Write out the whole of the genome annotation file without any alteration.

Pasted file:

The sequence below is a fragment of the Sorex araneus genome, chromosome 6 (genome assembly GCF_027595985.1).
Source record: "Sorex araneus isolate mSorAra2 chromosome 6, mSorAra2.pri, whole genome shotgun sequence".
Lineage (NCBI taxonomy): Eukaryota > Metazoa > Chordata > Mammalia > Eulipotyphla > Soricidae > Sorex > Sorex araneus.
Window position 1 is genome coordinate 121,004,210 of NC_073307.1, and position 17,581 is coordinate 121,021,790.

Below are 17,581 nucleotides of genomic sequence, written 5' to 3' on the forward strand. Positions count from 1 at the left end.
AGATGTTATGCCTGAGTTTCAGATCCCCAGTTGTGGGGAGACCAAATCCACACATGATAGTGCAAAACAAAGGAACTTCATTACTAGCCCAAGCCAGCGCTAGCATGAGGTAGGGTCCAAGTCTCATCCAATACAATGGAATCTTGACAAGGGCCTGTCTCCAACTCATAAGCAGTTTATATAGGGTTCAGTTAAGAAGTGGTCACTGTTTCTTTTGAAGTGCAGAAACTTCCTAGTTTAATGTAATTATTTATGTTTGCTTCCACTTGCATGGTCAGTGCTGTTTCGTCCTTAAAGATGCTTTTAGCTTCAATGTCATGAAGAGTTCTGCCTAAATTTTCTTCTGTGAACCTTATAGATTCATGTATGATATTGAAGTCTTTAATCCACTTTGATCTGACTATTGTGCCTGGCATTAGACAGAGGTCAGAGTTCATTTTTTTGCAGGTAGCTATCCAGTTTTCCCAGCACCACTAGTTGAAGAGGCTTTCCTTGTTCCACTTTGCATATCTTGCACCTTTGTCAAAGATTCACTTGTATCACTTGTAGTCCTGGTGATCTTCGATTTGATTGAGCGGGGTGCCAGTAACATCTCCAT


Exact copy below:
The sequence below is a fragment of the Sorex araneus genome, chromosome 6 (genome assembly GCF_027595985.1).
Source record: "Sorex araneus isolate mSorAra2 chromosome 6, mSorAra2.pri, whole genome shotgun sequence".
Lineage (NCBI taxonomy): Eukaryota > Metazoa > Chordata > Mammalia > Eulipotyphla > Soricidae > Sorex > Sorex araneus.
Window position 1 is genome coordinate 121,004,210 of NC_073307.1, and position 17,581 is coordinate 121,021,790.

Below are 17,581 nucleotides of genomic sequence, written 5' to 3' on the forward strand. Positions count from 1 at the left end.
AGATGTTATGCCTGAGTTTCAGATCCCCAGTTGTGGGGAGACCAAATCCACACATGATAGTGCAAAACAAAGGAACTTCATTACTAGCCCAAGCCAGCGCTAGCATGAGGTAGGGTCCAAGTCTCATCCAATACAATGGAATCTTGACAAGGGCCTGTCTCCAACTCATAAGCAGTTTATATAGGGTTCAGTTAAGAAGTGGTCACTGTTTCTTTTGAAGTGCAGAAACTTCCTAGTTTAATGTAATTATTTATGTTTGCTTCCACTTGCATGGTCAGTGCTGTTTCGTCCTTAAAGATGCTTTTAGCTTCAATGTCATGAAGAGTTCTGCCTAAATTTTCTTCTGTGAACCTTATAGATTCATGTATGATATTGAAGTCTTTAATCCACTTTGATCTGACTATTGTGCCTGGCATTAGACAGAGGTCAGAGTTCATTTTTTTGCAGGTAGCTATCCAGTTTTCCCAGCACCACTAGTTGAAGAGGCTTTCCTTGTTCCACTTTGCATATCTTGCACCTTTGTCAAAGATTCACTTGTATCACTTGTAGTCCTGGTGATCTTCGATTTGATTGAGCGGGGTGCCAGTAACATCTCCAT